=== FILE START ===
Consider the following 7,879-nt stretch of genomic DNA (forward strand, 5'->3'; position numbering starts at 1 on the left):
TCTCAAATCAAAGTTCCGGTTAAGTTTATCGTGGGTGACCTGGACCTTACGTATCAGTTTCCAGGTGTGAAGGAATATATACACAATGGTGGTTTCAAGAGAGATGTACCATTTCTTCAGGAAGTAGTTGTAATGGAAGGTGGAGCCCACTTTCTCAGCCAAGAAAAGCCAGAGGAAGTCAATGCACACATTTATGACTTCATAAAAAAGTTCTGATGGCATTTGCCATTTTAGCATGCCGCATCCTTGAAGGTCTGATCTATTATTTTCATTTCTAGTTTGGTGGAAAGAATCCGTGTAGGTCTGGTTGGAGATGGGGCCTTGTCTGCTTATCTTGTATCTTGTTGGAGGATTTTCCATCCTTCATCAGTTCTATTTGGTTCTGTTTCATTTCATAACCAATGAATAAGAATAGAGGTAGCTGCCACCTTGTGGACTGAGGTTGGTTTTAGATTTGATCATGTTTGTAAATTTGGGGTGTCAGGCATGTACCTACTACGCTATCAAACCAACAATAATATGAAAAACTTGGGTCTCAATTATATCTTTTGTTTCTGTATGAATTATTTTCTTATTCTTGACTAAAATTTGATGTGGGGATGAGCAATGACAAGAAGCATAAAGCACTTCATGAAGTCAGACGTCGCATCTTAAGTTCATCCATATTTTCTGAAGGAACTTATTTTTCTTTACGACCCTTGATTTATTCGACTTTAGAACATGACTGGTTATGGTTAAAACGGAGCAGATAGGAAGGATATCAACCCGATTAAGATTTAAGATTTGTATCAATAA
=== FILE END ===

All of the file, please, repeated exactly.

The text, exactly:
Consider the following 7,879-nt stretch of genomic DNA (forward strand, 5'->3'; position numbering starts at 1 on the left):
TCTCAAATCAAAGTTCCGGTTAAGTTTATCGTGGGTGACCTGGACCTTACGTATCAGTTTCCAGGTGTGAAGGAATATATACACAATGGTGGTTTCAAGAGAGATGTACCATTTCTTCAGGAAGTAGTTGTAATGGAAGGTGGAGCCCACTTTCTCAGCCAAGAAAAGCCAGAGGAAGTCAATGCACACATTTATGACTTCATAAAAAAGTTCTGATGGCATTTGCCATTTTAGCATGCCGCATCCTTGAAGGTCTGATCTATTATTTTCATTTCTAGTTTGGTGGAAAGAATCCGTGTAGGTCTGGTTGGAGATGGGGCCTTGTCTGCTTATCTTGTATCTTGTTGGAGGATTTTCCATCCTTCATCAGTTCTATTTGGTTCTGTTTCATTTCATAACCAATGAATAAGAATAGAGGTAGCTGCCACCTTGTGGACTGAGGTTGGTTTTAGATTTGATCATGTTTGTAAATTTGGGGTGTCAGGCATGTACCTACTACGCTATCAAACCAACAATAATATGAAAAACTTGGGTCTCAATTATATCTTTTGTTTCTGTATGAATTATTTTCTTATTCTTGACTAAAATTTGATGTGGGGATGAGCAATGACAAGAAGCATAAAGCACTTCATGAAGTCAGACGTCGCATCTTAAGTTCATCCATATTTTCTGAAGGAACTTATTTTTCTTTACGACCCTTGATTTATTCGACTTTAGAACATGACTGGTTATGGTTAAAACGGAGCAGATAGGAAGGATATCAACCCGATTAAGATTTAAGATTTGTATCAATAA